Background: Mathematical modelling of infectious diseases is a powerful tool for the design of management policies and a fundamental part of the arsenal currently deployed to deal with the COVID-19 pandemic.
Methods: We present a compartmental model for the disease where symptomatic and asymptomatic individuals move separately. We introduced healthcare burden parameters allowing to infer possible containment and suppression strategies. In addition, the model was scaled up to describe different interconnected areas, giving the possibility to trigger regionalized measures. It was specially adjusted to Mendoza-Argentina’s parameters, but is easily adaptable for elsewhere.
Results: Overall, the simulations we carried out were notably more effective when mitigation measures were not relaxed in between the suppressive actions. Since asymptomatics or very mildly affected patients are the vast majority, we studied the impact of detecting and isolating them. The removal of asymptomatics from the infectious pool remarkably lowered the effective reproduction number, healthcare burden and overall fatality. Furthermore, different suppression triggers regarding ICU occupancy were attempted. The best scenario was found to be the combination of ICU occupancy triggers (on: 50%, off: 30%) with the detection and isolation of asymptomatic individuals. In the ideal assumption that 45% of the asymptomatics could be detected and isolated, there would be no need for complete lockdown, and Mendoza’s healthcare system would not collapse.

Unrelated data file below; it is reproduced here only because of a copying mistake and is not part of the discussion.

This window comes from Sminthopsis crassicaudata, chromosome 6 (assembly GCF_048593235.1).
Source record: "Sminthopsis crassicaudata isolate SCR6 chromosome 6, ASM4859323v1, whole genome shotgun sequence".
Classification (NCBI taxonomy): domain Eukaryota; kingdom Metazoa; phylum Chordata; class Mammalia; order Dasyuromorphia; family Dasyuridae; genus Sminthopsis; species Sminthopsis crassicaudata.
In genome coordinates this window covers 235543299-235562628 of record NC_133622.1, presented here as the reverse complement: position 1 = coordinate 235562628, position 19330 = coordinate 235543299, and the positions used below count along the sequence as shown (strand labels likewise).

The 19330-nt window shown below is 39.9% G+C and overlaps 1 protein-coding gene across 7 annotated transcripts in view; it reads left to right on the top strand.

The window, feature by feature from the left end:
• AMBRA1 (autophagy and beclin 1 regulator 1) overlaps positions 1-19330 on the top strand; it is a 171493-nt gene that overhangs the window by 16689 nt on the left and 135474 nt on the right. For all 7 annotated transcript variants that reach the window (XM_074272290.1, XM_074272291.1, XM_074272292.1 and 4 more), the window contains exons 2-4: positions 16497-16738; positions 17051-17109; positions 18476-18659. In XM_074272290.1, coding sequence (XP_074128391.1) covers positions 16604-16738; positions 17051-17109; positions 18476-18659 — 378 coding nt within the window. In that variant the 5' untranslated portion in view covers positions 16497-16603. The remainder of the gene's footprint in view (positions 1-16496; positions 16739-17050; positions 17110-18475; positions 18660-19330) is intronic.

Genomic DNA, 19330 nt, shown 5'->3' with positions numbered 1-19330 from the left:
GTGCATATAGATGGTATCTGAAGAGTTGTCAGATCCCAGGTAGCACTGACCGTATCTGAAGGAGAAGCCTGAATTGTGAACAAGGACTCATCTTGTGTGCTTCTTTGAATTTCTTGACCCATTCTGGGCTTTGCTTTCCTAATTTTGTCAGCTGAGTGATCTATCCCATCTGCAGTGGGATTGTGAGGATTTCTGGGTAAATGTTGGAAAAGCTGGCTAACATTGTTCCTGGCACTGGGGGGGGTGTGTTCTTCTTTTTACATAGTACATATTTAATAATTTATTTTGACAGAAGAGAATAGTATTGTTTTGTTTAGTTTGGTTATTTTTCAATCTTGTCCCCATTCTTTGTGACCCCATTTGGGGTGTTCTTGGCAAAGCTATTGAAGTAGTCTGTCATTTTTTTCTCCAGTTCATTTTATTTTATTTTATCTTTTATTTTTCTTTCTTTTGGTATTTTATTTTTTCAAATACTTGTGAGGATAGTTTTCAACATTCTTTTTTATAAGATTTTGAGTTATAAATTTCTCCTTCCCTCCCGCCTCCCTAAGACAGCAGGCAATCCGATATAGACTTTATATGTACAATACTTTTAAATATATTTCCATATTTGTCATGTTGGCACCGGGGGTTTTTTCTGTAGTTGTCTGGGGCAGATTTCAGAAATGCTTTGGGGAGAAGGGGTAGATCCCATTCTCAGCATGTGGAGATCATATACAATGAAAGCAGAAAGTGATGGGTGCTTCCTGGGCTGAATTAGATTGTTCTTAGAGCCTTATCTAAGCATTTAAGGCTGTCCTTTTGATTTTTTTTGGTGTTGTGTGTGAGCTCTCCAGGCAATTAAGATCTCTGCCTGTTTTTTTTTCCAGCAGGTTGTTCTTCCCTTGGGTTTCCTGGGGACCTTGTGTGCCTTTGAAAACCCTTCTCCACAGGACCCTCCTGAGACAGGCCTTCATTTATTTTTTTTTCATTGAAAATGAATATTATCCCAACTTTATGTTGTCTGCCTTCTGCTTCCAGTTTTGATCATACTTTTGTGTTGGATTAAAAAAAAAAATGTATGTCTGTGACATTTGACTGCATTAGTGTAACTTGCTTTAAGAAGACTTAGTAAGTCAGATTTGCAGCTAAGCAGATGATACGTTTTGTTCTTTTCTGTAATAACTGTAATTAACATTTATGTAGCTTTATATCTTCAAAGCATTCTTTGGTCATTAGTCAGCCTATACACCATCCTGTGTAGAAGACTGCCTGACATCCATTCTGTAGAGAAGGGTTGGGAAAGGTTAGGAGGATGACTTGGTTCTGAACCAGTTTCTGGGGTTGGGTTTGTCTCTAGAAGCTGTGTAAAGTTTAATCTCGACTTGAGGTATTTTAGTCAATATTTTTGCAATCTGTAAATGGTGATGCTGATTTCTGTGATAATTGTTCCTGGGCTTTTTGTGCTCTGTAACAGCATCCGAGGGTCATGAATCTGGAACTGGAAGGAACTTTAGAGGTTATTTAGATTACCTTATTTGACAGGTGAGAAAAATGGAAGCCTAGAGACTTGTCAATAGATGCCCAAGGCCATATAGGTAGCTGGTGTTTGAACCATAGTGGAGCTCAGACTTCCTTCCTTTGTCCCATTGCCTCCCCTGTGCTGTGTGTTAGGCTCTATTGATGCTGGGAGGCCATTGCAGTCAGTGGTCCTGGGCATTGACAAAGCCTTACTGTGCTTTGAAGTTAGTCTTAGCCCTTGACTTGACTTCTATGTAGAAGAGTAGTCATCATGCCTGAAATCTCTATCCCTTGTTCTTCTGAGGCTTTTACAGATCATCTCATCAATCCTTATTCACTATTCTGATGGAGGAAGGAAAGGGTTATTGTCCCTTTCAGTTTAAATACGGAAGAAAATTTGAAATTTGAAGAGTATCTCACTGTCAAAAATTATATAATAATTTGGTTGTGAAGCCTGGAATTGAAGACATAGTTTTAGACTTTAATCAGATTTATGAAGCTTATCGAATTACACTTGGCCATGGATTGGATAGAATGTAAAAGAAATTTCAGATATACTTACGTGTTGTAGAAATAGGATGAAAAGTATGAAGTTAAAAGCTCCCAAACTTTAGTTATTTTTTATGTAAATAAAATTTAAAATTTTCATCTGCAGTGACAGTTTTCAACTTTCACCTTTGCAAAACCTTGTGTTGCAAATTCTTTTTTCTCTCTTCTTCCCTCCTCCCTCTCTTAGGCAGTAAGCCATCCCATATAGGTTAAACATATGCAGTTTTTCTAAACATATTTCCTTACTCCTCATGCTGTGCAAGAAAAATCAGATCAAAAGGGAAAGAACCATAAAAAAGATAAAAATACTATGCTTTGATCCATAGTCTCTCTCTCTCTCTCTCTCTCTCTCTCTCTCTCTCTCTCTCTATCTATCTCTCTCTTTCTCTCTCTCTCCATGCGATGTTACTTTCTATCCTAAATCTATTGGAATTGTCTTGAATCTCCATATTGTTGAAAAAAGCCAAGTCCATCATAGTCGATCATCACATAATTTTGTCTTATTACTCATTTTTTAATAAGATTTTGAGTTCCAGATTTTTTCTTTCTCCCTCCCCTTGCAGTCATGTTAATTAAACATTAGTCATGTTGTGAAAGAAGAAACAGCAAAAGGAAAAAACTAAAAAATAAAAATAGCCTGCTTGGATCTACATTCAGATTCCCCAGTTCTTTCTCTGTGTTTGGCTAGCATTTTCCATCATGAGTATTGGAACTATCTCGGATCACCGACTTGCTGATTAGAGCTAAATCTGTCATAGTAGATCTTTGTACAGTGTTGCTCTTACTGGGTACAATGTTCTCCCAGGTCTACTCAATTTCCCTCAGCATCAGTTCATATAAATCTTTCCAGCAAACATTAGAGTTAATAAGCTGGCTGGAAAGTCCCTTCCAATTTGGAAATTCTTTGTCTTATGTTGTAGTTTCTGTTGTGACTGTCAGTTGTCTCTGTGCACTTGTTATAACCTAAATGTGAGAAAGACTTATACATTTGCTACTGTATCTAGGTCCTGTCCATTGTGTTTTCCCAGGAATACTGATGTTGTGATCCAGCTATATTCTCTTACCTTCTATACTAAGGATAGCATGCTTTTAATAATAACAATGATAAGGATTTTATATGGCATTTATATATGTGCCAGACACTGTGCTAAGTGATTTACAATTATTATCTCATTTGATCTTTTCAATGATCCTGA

Conclusions: Our model and its analysis inform that the detection and isolation of all infected individuals, without leaving aside the asymptomatic group is the key to surpass this pandemic.